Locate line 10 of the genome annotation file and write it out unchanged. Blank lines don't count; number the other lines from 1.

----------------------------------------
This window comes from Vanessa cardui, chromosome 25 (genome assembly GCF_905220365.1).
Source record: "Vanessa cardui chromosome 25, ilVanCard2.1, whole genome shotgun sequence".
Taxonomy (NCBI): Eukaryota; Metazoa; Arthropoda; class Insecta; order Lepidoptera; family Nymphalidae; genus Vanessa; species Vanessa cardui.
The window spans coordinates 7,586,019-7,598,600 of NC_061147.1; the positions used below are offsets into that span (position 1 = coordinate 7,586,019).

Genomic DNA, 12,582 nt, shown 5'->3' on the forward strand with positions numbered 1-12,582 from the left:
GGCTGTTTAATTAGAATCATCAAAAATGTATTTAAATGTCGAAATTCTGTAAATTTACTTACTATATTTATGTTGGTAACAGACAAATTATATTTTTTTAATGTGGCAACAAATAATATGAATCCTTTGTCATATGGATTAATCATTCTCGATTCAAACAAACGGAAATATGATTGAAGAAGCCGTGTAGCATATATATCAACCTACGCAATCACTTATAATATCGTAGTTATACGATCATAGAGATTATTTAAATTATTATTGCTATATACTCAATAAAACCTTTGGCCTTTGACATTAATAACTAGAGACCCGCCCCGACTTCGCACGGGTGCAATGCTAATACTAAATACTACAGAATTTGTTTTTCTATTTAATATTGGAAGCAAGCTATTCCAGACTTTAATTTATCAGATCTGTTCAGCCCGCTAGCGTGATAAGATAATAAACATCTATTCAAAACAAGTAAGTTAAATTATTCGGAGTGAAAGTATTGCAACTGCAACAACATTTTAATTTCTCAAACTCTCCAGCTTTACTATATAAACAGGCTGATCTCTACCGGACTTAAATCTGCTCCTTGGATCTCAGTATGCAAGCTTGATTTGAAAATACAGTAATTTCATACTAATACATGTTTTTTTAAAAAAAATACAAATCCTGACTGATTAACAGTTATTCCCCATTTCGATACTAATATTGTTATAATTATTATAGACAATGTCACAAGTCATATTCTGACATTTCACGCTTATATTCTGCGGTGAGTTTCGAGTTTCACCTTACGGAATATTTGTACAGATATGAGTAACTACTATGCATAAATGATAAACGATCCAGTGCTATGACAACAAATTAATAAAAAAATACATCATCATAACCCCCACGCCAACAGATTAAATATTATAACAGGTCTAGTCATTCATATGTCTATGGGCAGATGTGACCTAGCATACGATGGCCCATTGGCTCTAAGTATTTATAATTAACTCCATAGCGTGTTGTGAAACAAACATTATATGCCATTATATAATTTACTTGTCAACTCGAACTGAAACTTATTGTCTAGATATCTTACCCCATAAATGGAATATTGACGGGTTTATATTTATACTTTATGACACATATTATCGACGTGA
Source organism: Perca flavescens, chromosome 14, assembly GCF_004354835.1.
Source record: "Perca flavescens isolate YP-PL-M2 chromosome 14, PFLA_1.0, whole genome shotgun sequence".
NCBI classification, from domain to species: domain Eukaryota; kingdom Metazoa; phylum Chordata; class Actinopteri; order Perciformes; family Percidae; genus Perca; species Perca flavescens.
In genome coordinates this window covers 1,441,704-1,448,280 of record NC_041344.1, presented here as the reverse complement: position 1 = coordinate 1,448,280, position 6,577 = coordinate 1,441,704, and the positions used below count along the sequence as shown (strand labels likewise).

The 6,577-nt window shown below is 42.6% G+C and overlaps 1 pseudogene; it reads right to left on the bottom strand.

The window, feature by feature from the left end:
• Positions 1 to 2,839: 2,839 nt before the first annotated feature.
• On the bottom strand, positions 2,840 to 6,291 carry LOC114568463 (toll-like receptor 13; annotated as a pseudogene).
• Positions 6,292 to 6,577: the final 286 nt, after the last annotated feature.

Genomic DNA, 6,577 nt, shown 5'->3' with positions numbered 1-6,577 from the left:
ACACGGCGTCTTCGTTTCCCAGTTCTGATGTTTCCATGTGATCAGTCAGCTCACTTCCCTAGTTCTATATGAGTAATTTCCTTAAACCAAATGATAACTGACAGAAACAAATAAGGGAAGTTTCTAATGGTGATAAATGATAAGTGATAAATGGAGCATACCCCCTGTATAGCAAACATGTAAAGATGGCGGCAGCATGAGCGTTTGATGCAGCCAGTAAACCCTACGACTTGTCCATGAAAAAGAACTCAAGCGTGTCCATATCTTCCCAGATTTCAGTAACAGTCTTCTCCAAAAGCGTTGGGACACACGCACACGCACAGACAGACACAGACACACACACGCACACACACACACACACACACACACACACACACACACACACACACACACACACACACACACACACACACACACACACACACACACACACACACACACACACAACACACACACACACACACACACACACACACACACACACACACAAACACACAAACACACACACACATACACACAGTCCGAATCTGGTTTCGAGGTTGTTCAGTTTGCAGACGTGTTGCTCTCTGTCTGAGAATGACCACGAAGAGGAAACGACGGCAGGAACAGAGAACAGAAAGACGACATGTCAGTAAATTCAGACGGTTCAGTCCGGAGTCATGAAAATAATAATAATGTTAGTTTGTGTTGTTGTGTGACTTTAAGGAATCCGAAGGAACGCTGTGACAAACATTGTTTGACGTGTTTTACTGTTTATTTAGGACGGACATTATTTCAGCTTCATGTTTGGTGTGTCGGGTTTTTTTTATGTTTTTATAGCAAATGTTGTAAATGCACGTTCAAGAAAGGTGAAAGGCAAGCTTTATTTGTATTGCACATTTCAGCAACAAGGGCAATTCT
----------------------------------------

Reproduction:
In genome coordinates this window covers 1,441,704-1,448,280 of record NC_041344.1, presented here as the reverse complement: position 1 = coordinate 1,448,280, position 6,577 = coordinate 1,441,704, and the positions used below count along the sequence as shown (strand labels likewise).